Systematic differences are present in the turbulence variables measured during June 2016. Friction velocities are ∼20% larger at P11 and ∼24% smaller at P04 and P05, with no other significant differences found. Further investigations are underway to determine if these differences are due to topographic or surface roughness variations. In contrast, in November 2016, when the wheat crop was harvested and the winds were frequently out of the east, on average the spatial variability of friction velocity was much smaller. Also, in both months the surface heat flux was more spatially uniform than was the stress.
Turbine wakes in complex terrain.
Scanning Doppler wind lidar measurements allow measurements of wind turbine wakes at multiple scales (Käsler et al. 2010; Banta et al. 2013; Aitken and Lundquist 2014; Iungo and Porté-Agel 2014; Banta et al. 2015). Although measurement of turbine wakes was not a central objective of WFIP2, two scanning lidars did provide observations useful for understanding wakes in complex terrain. Individual turbine wakes were observed in the lowest-elevation-angle conical scan of the lidar located at Arlington, which intersected the last-row wind turbines west of the instrument site (Fig. 12a). In addition, measurements of the wider-scale wind farm wake, suitable for comparison to mesoscale models (Fitch et al. 2012; Lee and Lundquist 2017; Redfern et al. 2018), can be obtained from the scanning lidar measurements as a function of downstream distance from the wind farm. Figure 12b shows the downstream evolution of the wind field measured on 23 May 2016 from the scanning lidar at Arlington. Measurements from 1000 to 1200 UTC were composited together to smooth out the temporal variations and retain the average wake influence. The recovery of the wind farm wake can be clearly observed with downstream distance within the 200 m AGL layer (below 400 m ASL). In addition to the Arlington lidar, the scanning lidar at the physics site observed close-range wind turbine wakes over the physics site towers. Use of these measurements will enable investigation of wind plant wakes in complex terrain and how to account for them during model evaluation.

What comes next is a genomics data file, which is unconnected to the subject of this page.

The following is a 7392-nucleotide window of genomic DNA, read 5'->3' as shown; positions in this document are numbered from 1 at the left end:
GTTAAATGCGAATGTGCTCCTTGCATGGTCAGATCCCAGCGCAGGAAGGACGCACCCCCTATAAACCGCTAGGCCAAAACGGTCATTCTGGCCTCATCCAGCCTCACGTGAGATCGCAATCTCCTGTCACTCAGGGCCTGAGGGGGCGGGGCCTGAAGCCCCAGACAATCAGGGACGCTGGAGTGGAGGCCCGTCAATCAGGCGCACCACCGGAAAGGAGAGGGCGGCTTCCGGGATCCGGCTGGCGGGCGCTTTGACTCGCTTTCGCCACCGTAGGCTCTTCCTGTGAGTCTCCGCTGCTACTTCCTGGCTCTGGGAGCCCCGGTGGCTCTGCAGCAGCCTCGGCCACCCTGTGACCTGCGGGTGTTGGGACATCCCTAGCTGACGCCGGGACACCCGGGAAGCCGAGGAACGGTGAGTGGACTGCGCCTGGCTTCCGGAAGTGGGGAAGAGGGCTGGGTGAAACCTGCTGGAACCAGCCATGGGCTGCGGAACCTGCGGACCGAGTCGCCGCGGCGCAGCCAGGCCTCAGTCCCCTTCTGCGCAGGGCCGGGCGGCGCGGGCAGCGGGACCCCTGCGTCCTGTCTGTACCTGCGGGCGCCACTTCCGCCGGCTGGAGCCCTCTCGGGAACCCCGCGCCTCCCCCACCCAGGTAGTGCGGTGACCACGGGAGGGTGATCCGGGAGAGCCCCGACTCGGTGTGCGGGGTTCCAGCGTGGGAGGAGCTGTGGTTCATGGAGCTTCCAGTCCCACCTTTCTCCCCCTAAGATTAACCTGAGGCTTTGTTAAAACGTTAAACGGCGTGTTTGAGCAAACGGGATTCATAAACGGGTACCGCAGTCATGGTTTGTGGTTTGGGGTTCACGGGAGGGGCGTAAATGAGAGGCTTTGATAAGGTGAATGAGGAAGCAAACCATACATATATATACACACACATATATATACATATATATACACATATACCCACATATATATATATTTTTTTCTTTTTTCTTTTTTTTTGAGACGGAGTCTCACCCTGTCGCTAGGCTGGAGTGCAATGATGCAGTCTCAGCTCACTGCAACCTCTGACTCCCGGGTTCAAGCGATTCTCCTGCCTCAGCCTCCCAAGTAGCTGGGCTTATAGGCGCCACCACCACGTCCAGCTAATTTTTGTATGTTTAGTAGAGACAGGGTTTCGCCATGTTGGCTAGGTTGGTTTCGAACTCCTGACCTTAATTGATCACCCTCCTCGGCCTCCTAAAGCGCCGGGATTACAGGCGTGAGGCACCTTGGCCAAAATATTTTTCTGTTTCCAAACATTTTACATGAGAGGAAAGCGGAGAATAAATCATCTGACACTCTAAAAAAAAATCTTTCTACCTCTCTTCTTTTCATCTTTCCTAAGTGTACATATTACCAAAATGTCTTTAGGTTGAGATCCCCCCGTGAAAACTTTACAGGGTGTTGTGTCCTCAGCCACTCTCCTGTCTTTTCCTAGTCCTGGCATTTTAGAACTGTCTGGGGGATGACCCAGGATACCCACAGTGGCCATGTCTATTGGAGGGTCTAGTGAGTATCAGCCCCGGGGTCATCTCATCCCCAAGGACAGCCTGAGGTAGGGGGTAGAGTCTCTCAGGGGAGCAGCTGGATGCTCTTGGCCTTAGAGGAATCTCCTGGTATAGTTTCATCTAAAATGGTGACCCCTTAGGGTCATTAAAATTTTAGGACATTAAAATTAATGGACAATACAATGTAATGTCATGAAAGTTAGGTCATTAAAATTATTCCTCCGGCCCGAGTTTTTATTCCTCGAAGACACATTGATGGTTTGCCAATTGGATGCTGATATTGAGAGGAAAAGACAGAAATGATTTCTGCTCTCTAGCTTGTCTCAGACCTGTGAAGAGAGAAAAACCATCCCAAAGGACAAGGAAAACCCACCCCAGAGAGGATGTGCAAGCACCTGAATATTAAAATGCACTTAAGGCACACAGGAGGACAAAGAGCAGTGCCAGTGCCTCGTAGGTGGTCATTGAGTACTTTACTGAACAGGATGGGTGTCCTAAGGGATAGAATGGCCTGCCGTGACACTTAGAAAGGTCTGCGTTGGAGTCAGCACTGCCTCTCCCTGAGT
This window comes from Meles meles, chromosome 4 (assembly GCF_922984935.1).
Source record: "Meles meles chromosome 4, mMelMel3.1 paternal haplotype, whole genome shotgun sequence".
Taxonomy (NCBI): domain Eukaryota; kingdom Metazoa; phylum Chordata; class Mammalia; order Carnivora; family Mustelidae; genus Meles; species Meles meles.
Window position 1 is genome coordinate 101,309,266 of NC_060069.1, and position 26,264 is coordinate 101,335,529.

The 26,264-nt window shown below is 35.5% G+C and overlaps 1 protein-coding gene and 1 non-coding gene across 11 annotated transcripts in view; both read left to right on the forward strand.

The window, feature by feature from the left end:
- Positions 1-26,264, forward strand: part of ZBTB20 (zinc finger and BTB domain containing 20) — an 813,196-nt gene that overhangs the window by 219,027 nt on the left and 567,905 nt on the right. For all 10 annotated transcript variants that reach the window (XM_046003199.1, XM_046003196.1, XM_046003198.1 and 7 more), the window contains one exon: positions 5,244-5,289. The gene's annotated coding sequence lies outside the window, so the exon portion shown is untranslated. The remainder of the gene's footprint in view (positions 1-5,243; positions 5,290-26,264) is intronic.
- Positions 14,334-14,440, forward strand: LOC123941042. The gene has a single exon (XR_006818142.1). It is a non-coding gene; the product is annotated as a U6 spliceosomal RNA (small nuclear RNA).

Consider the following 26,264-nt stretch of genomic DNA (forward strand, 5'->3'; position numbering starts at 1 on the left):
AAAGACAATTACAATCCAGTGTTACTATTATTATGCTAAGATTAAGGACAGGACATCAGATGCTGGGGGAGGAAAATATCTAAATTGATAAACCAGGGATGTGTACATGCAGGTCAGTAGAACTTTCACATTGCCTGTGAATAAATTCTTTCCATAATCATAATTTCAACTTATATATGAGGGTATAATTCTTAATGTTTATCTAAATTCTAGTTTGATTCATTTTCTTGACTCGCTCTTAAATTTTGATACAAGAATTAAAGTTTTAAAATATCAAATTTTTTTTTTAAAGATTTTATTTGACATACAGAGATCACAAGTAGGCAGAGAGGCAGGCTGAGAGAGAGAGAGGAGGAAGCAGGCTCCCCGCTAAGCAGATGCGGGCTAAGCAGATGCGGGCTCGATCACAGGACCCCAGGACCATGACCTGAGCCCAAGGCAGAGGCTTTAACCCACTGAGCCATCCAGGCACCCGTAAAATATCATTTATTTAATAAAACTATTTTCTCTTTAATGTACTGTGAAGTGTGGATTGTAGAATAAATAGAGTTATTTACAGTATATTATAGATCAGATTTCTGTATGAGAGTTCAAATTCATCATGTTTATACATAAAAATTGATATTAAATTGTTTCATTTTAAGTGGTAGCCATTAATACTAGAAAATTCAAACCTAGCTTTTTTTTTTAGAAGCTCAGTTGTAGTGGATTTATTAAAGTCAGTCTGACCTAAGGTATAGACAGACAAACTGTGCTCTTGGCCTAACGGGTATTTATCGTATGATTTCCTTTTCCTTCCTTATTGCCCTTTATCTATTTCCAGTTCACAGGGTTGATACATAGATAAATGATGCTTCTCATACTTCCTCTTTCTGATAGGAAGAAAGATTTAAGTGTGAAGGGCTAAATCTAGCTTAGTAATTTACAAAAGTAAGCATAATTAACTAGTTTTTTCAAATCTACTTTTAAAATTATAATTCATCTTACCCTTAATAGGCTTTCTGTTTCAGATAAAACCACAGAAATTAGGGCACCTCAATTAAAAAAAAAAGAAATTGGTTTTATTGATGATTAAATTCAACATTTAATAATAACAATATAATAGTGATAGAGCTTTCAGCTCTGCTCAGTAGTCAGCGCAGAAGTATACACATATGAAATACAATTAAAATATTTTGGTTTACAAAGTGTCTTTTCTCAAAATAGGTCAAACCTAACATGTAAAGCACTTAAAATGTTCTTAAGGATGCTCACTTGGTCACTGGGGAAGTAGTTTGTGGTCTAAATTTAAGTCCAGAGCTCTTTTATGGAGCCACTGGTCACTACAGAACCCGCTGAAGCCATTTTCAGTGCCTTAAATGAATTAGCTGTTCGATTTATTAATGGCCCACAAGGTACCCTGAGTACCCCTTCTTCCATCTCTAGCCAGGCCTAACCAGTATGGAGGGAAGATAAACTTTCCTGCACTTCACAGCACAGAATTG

Surface energy balance observations.
Surface energy exchange processes can have a large influence on meteorological phenomena important for wind energy production, and also can be important in determining the ability of NWP models to accurately forecast winds at turbine heights. Two surface-flux stations at the Boardman and Prineville sites included a full suite of turbulence, radiation, and soil observations required to measure all components of the surface energy budget. Wasco and the physics site included observations of momentum flux and sensible heat flux, and the latter site also included radiation and measurements of soil temperature and moisture as well as an energy balance Bowen ratio station. In addition, radiation measurements from the Rufus and Condon sites, as well as from Eugene, Oregon, allow for the characterization of spatial and seasonal variations of cloud amounts and downwelling shortwave, as shown in the supplemental material (Fig. ES2).